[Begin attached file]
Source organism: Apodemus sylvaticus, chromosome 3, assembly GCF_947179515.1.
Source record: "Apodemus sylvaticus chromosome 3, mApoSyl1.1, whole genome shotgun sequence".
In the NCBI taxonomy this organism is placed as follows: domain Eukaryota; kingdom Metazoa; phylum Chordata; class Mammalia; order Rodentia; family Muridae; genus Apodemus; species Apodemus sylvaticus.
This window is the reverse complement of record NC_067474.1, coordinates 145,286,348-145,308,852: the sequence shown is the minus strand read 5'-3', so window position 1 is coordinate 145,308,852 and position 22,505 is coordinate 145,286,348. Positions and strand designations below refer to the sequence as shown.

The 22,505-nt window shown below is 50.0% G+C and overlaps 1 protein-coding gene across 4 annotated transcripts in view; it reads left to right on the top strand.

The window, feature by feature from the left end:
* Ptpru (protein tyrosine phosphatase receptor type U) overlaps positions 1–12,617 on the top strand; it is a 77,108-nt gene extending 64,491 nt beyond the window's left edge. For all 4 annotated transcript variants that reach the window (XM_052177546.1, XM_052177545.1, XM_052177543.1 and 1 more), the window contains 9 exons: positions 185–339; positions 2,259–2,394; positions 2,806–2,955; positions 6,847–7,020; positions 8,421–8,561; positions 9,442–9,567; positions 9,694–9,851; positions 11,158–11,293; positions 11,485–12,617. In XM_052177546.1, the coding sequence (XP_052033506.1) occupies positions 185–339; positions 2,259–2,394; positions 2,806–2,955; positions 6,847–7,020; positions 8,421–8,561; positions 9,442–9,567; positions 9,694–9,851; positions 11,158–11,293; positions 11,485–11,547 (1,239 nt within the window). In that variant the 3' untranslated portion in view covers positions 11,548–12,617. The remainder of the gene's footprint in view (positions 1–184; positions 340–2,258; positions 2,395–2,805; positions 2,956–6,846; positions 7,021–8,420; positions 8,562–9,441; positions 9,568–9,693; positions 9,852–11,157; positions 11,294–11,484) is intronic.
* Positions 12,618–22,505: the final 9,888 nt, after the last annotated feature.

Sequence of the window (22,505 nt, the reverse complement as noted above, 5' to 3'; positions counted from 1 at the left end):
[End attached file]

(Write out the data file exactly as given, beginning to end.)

Source organism: Apodemus sylvaticus, chromosome 3, assembly GCF_947179515.1.
Source record: "Apodemus sylvaticus chromosome 3, mApoSyl1.1, whole genome shotgun sequence".
In the NCBI taxonomy this organism is placed as follows: domain Eukaryota; kingdom Metazoa; phylum Chordata; class Mammalia; order Rodentia; family Muridae; genus Apodemus; species Apodemus sylvaticus.
This window is the reverse complement of record NC_067474.1, coordinates 145,286,348-145,308,852: the sequence shown is the minus strand read 5'-3', so window position 1 is coordinate 145,308,852 and position 22,505 is coordinate 145,286,348. Positions and strand designations below refer to the sequence as shown.

The 22,505-nt window shown below is 50.0% G+C and overlaps 1 protein-coding gene across 4 annotated transcripts in view; it reads left to right on the top strand.

The window, feature by feature from the left end:
* Ptpru (protein tyrosine phosphatase receptor type U) overlaps positions 1–12,617 on the top strand; it is a 77,108-nt gene extending 64,491 nt beyond the window's left edge. For all 4 annotated transcript variants that reach the window (XM_052177546.1, XM_052177545.1, XM_052177543.1 and 1 more), the window contains 9 exons: positions 185–339; positions 2,259–2,394; positions 2,806–2,955; positions 6,847–7,020; positions 8,421–8,561; positions 9,442–9,567; positions 9,694–9,851; positions 11,158–11,293; positions 11,485–12,617. In XM_052177546.1, the coding sequence (XP_052033506.1) occupies positions 185–339; positions 2,259–2,394; positions 2,806–2,955; positions 6,847–7,020; positions 8,421–8,561; positions 9,442–9,567; positions 9,694–9,851; positions 11,158–11,293; positions 11,485–11,547 (1,239 nt within the window). In that variant the 3' untranslated portion in view covers positions 11,548–12,617. The remainder of the gene's footprint in view (positions 1–184; positions 340–2,258; positions 2,395–2,805; positions 2,956–6,846; positions 7,021–8,420; positions 8,562–9,441; positions 9,568–9,693; positions 9,852–11,157; positions 11,294–11,484) is intronic.
* Positions 12,618–22,505: the final 9,888 nt, after the last annotated feature.

Sequence of the window (22,505 nt, the reverse complement as noted above, 5' to 3'; positions counted from 1 at the left end):